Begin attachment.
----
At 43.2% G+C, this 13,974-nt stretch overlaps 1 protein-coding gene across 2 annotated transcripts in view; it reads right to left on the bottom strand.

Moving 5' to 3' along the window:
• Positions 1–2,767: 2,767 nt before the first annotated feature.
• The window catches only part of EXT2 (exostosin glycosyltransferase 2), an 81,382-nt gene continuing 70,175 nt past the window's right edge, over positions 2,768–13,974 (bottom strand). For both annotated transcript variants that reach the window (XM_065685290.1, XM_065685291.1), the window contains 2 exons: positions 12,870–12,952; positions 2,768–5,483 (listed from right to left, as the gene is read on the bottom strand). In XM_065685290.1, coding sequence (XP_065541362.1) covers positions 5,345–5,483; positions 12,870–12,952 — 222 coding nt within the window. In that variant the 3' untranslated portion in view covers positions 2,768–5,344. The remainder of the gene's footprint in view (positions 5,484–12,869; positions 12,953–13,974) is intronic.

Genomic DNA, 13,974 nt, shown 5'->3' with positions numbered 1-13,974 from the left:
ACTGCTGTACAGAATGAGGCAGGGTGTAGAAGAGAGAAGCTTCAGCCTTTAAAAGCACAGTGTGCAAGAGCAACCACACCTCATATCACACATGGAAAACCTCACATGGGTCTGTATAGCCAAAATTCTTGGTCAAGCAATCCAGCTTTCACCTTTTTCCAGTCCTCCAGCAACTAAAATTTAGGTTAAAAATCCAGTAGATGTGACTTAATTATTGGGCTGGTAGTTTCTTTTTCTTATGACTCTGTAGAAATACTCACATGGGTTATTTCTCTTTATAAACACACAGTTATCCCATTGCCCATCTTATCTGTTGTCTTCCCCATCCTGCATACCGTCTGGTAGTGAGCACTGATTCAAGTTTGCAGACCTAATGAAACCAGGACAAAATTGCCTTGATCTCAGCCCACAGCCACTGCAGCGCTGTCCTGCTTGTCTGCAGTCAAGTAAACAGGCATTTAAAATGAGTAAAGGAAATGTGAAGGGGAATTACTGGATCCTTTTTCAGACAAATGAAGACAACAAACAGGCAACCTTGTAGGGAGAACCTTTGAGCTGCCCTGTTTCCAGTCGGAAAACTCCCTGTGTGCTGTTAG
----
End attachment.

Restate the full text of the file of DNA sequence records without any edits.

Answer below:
At 43.2% G+C, this 13,974-nt stretch overlaps 1 protein-coding gene across 2 annotated transcripts in view; it reads right to left on the bottom strand.

Moving 5' to 3' along the window:
• Positions 1–2,767: 2,767 nt before the first annotated feature.
• The window catches only part of EXT2 (exostosin glycosyltransferase 2), an 81,382-nt gene continuing 70,175 nt past the window's right edge, over positions 2,768–13,974 (bottom strand). For both annotated transcript variants that reach the window (XM_065685290.1, XM_065685291.1), the window contains 2 exons: positions 12,870–12,952; positions 2,768–5,483 (listed from right to left, as the gene is read on the bottom strand). In XM_065685290.1, coding sequence (XP_065541362.1) covers positions 5,345–5,483; positions 12,870–12,952 — 222 coding nt within the window. In that variant the 3' untranslated portion in view covers positions 2,768–5,344. The remainder of the gene's footprint in view (positions 5,484–12,869; positions 12,953–13,974) is intronic.

Genomic DNA, 13,974 nt, shown 5'->3' with positions numbered 1-13,974 from the left:
ACTGCTGTACAGAATGAGGCAGGGTGTAGAAGAGAGAAGCTTCAGCCTTTAAAAGCACAGTGTGCAAGAGCAACCACACCTCATATCACACATGGAAAACCTCACATGGGTCTGTATAGCCAAAATTCTTGGTCAAGCAATCCAGCTTTCACCTTTTTCCAGTCCTCCAGCAACTAAAATTTAGGTTAAAAATCCAGTAGATGTGACTTAATTATTGGGCTGGTAGTTTCTTTTTCTTATGACTCTGTAGAAATACTCACATGGGTTATTTCTCTTTATAAACACACAGTTATCCCATTGCCCATCTTATCTGTTGTCTTCCCCATCCTGCATACCGTCTGGTAGTGAGCACTGATTCAAGTTTGCAGACCTAATGAAACCAGGACAAAATTGCCTTGATCTCAGCCCACAGCCACTGCAGCGCTGTCCTGCTTGTCTGCAGTCAAGTAAACAGGCATTTAAAATGAGTAAAGGAAATGTGAAGGGGAATTACTGGATCCTTTTTCAGACAAATGAAGACAACAAACAGGCAACCTTGTAGGGAGAACCTTTGAGCTGCCCTGTTTCCAGTCGGAAAACTCCCTGTGTGCTGTTAG